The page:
This year's ProSeries Form 1040 includes, under Schedule D, "Bad debt". Unfortunately, the form is not constructed to include cases where the taxpayer is paying off a loan guarantee, which is classified as a Bad debt. The need to fill in dates, rather than have the ability to simply click on "S" for "Short-term capital loss" is an oversight. When I contacted ProSeries I was told that ProSeries are not tax professionals, a poor excuse for something they should correct.
Deductible loan guarantees are rare animals. You actually have a client who qualifies?
Loan guarantees. If you guarantee a debt that
becomes worthless, you cannot take a bad debt
deduction for your payments on the debt unless
you can show either that your reason for making
the guarantee was to protect your investment or
that you entered the guarantee transaction with
a profit motive. If you make the guarantee as a
favor to friends and do not receive any consideration
in return, your payments are considered
a gift and you cannot take a deduction.
Are you checking Box C on the Form 8949? Maybe ProSeries wants you first to complete the required statement:
For each bad debt, attach a statement to
your return that contains:
• A description of the debt, including the
amount, and the date it became due;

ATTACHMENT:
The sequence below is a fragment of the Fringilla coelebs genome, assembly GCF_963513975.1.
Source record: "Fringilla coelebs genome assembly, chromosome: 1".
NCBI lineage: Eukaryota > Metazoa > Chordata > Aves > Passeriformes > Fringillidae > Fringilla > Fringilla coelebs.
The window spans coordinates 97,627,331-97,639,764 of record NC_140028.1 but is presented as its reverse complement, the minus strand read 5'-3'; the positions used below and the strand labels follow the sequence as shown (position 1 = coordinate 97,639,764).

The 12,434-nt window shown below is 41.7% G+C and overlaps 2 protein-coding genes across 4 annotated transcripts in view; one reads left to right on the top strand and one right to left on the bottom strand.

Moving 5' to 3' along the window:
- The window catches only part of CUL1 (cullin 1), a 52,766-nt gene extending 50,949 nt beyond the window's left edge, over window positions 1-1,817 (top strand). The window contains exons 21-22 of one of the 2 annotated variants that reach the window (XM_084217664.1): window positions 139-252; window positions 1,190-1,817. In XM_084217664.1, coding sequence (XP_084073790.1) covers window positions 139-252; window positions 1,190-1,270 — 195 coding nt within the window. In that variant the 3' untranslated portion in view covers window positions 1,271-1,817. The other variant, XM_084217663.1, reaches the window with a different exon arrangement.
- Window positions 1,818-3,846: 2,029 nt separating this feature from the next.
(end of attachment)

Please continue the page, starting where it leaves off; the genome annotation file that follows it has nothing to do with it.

• The name of the debtor, and any business
or family relationship between you and the
• The efforts you made to collect the debt;
• Why you decided the debt was worthless.
For example, you could show that the borrower
has declared bankruptcy, or that legal action
to collect would probably not result in payment
of any part of the debt.
Taxpayer was the sole shareholder and officer of a corporation. In order for the company to get an American Express card, the T/P had to guarantee payment of any debt incurred on this account. When the company went out of business, with no assets, the T/P agreed to pay the balance owed to American Express over a period time and I have deducted those payments each year as a non-business bad debt short-term capital loss. The ProSeries form seems to preclude situations that did not result from the T/P lending funds that were not repaid.
Was the card used for business expenses? Were they deducted by the corporation when incurred? Or was it used for personal expenses?
I'm not sure I would have filed a final 1120-S when there were still outstanding expenses, if they had not been deducted already. They look more like Schedule K-1 items that would pass through as the shareholder contributed capital. Then you wouldn't be stuck with a $3K annual limit.